Spruce Mountain boys soccer coach Adam Gettle prepares for practice Thursday afternoon in Jay. Tony Blasi/Sun Journal Buy this Photo

JAY — This high school boys varsity soccer team will never play a regular season game, but there the Spruce Mountain Phoenix were, enthusiastically going through their practice drills on a cloudy Thursday afternoon.

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Spruce Mountain midfielder Joel Thornton dribbles the ball downfield during practice in Jay on Thursday. Tony Blasi/Sun Journal Buy this Photo

“I am grateful to be doing something,” Spruce Mountain head coach Adam Gettle said.

On Sept. 10, state officials and the Maine Principals’ Association that high school teams can compete in soccer, field hockey, cross country and golf (but not tackle football and indoor volleyball) this fall. Later that day, however, the RSU 73 school board decided to allow Spruce Mountain to only play golf and cross country — leaving the field hockey and boys and girls soccer teams without seasons.

The boys soccer team is still waiting for approval to hold an intramural season.

With no soccer season, some Phoenix players elected to five one of the two approved sports a try. But two sophomores, Joel Thornton and Lucas Towers, are not heading for the links with a bag of golf clubs or going the distance for the cross country team. No, they’ll remain on a soccer field this fall.

“I will be doing intramural soccer because even though there is no competition, I still want to get better as a player and continue on with the sport I love and cherish,” Thornton, a midfielder, said. 

Towers was in lockstep with Thornton when it came to playing another sport.

“Golf and cross country — not my thing,” Towers said. “I want to keep up with my soccer skills as much as I can. We are not going to have a season. I at least want to keep up with my skills so I am not completely out of shape.”

Gettle has learned to accept with board’s decision and is eager to move on to an intramural season.

“I was surprised (by the decision), but I can’t say I was completely taken aback, keeping with consistency of everything else that has been going quite the opposite way of what we all wanted it to,” Gettle said. “We don’t have a season, and that is unfortunate. It is disappointing when guidelines were laid out to consider the health of the students to make it possible to play soccer. The board did what they thought was best, and it is what it is.”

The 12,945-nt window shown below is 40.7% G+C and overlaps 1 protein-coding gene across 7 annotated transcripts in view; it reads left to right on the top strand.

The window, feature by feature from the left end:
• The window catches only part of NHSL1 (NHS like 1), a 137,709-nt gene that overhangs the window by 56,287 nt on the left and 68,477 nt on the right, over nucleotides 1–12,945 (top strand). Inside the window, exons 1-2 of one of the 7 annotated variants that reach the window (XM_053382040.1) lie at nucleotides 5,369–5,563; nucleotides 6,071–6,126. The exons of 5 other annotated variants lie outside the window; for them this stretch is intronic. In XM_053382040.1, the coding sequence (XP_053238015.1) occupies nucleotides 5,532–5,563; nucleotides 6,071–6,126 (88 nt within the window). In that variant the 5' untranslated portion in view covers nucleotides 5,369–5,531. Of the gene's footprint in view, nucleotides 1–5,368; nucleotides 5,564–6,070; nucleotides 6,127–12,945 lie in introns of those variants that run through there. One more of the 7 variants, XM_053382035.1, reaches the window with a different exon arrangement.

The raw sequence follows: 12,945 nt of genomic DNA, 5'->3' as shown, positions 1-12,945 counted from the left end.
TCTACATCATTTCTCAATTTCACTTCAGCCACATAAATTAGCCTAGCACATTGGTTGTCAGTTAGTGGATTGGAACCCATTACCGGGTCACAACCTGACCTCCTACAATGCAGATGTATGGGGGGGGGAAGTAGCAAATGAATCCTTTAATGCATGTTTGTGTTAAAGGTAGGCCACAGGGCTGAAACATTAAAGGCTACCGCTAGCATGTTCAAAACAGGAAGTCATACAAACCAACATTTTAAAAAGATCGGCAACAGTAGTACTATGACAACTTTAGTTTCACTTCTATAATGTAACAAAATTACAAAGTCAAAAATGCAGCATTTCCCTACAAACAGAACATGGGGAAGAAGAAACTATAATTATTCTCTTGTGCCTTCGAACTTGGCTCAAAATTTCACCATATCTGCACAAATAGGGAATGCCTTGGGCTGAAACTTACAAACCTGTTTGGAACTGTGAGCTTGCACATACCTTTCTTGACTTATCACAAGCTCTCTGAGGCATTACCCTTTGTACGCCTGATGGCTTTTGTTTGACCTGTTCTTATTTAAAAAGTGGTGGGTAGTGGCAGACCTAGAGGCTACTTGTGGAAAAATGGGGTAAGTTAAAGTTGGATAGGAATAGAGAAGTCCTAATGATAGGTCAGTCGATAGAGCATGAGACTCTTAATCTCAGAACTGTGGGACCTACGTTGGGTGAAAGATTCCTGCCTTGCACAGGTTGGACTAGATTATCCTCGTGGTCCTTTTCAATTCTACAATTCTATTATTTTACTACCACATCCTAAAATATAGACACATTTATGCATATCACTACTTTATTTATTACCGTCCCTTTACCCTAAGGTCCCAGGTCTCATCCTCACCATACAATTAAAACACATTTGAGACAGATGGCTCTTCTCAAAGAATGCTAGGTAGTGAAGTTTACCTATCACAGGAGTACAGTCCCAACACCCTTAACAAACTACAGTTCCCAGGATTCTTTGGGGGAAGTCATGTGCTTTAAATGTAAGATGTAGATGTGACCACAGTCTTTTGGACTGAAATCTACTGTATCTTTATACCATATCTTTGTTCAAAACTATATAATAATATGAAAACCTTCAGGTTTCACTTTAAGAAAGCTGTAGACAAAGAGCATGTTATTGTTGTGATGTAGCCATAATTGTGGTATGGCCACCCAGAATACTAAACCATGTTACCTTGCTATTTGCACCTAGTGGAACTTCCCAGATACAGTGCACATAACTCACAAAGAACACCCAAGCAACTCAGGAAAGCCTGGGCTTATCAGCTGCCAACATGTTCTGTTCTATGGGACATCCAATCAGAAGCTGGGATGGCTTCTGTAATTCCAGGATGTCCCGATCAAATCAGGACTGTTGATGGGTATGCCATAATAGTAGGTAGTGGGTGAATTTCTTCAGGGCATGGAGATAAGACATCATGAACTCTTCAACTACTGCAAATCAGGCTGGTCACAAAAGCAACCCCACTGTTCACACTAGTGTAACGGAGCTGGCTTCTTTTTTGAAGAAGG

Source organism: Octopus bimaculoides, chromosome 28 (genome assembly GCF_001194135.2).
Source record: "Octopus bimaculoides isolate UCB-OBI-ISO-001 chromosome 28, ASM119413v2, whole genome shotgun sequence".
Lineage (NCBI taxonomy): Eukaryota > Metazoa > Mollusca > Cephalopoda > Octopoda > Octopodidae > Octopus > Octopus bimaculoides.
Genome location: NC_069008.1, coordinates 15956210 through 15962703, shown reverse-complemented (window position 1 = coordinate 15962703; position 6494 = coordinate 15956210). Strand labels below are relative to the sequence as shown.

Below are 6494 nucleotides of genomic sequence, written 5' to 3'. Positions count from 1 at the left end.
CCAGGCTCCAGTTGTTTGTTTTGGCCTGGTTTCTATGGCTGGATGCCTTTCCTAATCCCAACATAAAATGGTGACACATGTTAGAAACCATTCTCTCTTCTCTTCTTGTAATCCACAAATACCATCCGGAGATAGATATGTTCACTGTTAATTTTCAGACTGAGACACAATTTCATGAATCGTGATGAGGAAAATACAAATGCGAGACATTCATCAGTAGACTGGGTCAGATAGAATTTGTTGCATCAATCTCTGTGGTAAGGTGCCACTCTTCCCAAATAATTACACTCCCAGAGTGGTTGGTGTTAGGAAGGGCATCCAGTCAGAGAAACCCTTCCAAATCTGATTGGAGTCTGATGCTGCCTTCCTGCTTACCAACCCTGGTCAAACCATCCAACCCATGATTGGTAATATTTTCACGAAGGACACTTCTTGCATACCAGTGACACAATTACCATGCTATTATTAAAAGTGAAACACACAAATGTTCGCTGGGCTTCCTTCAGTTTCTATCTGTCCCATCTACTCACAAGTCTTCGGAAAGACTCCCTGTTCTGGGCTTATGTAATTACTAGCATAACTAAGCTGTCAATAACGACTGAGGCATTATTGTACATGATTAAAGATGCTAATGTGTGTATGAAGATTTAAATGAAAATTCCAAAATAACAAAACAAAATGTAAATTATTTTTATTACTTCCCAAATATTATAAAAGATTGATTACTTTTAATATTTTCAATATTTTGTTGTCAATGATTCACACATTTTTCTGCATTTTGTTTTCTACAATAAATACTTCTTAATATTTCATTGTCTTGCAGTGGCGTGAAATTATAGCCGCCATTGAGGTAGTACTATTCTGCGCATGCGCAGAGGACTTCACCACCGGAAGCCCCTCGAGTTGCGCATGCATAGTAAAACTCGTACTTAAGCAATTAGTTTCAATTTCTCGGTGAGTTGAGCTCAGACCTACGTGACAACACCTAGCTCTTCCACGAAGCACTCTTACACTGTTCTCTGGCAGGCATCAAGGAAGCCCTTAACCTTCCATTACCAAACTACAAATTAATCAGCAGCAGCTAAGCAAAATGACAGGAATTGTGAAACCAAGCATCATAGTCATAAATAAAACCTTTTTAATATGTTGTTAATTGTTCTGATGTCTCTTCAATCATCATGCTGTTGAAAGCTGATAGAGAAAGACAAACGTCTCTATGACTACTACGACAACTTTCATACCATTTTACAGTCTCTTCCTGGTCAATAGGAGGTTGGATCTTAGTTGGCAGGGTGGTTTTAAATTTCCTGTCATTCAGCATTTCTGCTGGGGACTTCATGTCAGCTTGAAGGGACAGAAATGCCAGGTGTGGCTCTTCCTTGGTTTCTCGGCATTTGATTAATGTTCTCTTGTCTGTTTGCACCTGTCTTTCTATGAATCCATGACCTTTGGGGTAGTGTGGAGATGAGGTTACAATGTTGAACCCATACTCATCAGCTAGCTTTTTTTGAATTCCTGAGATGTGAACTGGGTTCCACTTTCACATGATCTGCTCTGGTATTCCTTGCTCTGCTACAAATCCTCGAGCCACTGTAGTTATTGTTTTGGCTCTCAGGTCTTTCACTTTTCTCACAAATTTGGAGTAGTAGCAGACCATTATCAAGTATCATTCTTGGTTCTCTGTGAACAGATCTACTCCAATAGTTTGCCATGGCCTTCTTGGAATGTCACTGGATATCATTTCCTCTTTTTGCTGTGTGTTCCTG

Assistant coach Tony Billington said the decision by the school board was a disappointment for him.

“We wanted to play; that’s why we play sports,” Billington said. 

Most area school boards voted to let their teams play the state-and-MPA approved sports, including Mt. Abram, which gained unanimous approval Thursday evening, according to athletic director Kristina Stevens. But Spruce Mountain isn’t the only school choosing to not play some sports. Rangeley, like Spruce, is only offering golf and cross country, while Mt. Blue will not compete against other schools in any sports this fall. Oxford Hills is expected to officially decide whether or not to play early next week.

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Spruce Mountain boys soccer coach Adam Gettle, right, speaks with assistant coach Tony Billington and player Lucas Towers during practice in Jay on Thursday. Tony Blasi/Sun Journal Buy this Photo

Towers said he will miss competing against other teams.

“That’s what we play for — the competition,” he said. “We don’t play to play against each other. We play to play against other schools. It is just a sense of pride, too.”

Gettle acknowledged that fear of the coronavirus and the possibility infection is something everybody should consider.

“The kids grasped the idea that there is an option to play another sport that they might not have done before,” Gettle said. “Some we have seen go play golf or cross country, where there is more competition.”

He said his former players have told him they are enjoying playing a new sport in a different atmosphere. 

“We had 17 kids as part of our summer program when that decision was made,” Gettle said. “It was tough decision for them. I left it up to them — I don’t want to ever force anything on them — and strongly said, ‘You guys do what you want to do.'”

For the moment, Gettle is working with eight or nine players who decided to stick it out on the soccer field.

“At this point, I will do the best I can to move forward with numbers we have,” he said. “I think the boys are looking forward to what we have planned. We’ve been approved to propose a plan, and we will just pray that will be allowed (to go forward) with what we’ve come up with.”

The school board also has the final say on whether an intramural program goes forth this season.


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